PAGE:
The Organisation And The National Framework Introduction HR Management

As we have seen from the previous chapter on employee development, it is difficult to arrive at a consensus definition of terms such as ‘development’, ‘education’ and ‘training’ because of the varied ways in which they are translated into work and life situations. The Manpower Services Commission, set up by the 1973 Employment and Training Act but replaced in 1988, defined training as

This definition is no longer adequate or wide enough in a world where organisations are in a constant state of transformation in a turbulent and rapidly changing economic environment. Training was seen as a series of mechanistic interventions through which trainers poured knowledge into an employee’s head, with the expectation of automatic improvement in individual and organisational performance.

Such a concept is too narrow for the modern organisation. First, the skills and knowledge that employees need are rapidly changing, and what is relevant now may not be relevant in the future. Second, there is an increasing need for employees to ‘own’ their learning. This means being aware of their own needs for both the organisation’s requirements and their own long-term development. In other words, individuals also need to be aware of their own learning strategies.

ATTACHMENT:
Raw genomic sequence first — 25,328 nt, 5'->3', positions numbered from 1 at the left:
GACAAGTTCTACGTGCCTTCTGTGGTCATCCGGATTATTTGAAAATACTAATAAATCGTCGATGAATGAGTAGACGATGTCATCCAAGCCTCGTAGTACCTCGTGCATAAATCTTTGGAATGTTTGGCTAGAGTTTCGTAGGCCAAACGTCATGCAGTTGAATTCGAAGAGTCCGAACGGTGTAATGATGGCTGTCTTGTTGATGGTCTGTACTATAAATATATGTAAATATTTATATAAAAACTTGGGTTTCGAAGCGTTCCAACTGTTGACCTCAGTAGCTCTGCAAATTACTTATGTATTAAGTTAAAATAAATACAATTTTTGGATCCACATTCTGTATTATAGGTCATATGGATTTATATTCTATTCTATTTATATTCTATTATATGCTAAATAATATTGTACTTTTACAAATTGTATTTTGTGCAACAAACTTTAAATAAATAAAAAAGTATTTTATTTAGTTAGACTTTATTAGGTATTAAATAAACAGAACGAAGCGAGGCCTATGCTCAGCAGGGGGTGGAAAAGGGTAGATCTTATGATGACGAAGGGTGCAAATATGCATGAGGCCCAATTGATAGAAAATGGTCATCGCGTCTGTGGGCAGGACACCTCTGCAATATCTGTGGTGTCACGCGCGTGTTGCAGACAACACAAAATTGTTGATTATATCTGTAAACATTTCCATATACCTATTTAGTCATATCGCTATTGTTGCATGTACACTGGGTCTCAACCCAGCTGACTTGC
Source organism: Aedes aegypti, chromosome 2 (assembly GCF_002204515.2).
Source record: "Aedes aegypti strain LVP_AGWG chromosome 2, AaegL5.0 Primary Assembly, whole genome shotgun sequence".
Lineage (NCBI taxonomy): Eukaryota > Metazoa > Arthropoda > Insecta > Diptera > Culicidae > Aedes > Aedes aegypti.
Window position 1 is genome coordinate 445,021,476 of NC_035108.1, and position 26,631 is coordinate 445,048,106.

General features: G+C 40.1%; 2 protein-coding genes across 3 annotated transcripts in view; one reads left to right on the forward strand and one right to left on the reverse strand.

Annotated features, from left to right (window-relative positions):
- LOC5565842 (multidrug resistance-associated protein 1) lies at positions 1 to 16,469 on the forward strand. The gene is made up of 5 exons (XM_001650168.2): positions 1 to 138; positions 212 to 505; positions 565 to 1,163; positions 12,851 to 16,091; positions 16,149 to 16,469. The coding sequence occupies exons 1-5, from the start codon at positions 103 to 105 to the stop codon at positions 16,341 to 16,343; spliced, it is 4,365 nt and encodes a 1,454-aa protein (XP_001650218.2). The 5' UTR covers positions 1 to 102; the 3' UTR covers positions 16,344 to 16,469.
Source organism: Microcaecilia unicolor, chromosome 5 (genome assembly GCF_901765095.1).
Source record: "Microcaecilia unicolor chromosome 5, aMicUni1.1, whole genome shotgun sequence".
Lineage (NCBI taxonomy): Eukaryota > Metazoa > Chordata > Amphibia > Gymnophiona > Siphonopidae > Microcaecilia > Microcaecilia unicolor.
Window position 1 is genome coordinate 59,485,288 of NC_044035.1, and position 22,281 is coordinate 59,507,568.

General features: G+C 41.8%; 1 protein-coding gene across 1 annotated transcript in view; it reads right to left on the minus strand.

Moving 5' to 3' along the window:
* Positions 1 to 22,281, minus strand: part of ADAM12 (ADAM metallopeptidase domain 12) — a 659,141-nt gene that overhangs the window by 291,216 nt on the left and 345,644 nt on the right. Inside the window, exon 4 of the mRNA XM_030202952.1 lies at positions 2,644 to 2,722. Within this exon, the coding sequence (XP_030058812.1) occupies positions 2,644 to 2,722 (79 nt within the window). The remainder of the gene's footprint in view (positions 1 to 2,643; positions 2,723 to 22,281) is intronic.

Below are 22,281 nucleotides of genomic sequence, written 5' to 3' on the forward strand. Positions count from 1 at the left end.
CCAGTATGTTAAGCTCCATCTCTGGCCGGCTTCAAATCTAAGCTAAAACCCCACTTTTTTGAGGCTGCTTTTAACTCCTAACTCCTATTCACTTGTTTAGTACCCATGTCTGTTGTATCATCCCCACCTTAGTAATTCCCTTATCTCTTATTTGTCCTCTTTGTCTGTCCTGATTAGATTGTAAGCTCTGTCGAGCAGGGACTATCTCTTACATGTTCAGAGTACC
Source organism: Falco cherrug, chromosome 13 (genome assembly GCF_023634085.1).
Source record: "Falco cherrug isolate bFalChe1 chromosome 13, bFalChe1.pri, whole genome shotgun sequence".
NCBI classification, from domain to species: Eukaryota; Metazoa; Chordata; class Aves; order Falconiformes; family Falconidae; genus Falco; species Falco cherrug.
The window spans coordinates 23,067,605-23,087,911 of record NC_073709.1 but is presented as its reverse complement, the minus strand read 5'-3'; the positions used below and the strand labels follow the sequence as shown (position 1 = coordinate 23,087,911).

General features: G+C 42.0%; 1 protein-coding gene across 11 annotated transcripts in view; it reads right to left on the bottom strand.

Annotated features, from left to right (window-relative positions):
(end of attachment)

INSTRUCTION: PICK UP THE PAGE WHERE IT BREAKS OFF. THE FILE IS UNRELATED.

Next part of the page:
Third, increasing competition is forcing organizations to improve the quality of the products and services they provide, and this requires a closer relationship with the customer, empowerment of employees, and improved communication for exchanging knowledge and skills. Some commentators have suggested that this need to constantly improve knowledge and skill must lead to an environment where learning and sharing knowledge are at the centre of the organisation’s operation – what has come to be called the learning organisation or the knowledge-based organization (Senge, 1990; Nonaka, 1991; Pedler et al., 1997; Dixon, 2000).

However, even in a learning environment there may be a conflict between developing the skills of employees and the future needs of the organisation. For example, many organisations prefer to train employees in firm-specific skills rather than transferable skills, and thus these two objectives may prove mutually exclusive or, at best, only partly achievable. A survey in the early 1990s concluded:

There is little to suggest that this situation has changed radically at the start of the new millennium. The loss of employees in whom considerable sums have been invested in training and development influences some employers to concentrate on training in areas that are specific to their organisation, while the ‘poacher’ organisations use money as an attractor and invest little or nothing in training their employees.

Other commentators believe that the idea of transferable skills is used far too widely, and that many processes are particular to organisations and their products and services. Even in a country such as Japan, whose training systems are much admired, the programmes involve a considerable proportion of training for firm-specific skills (Dore and Sako, 1989).


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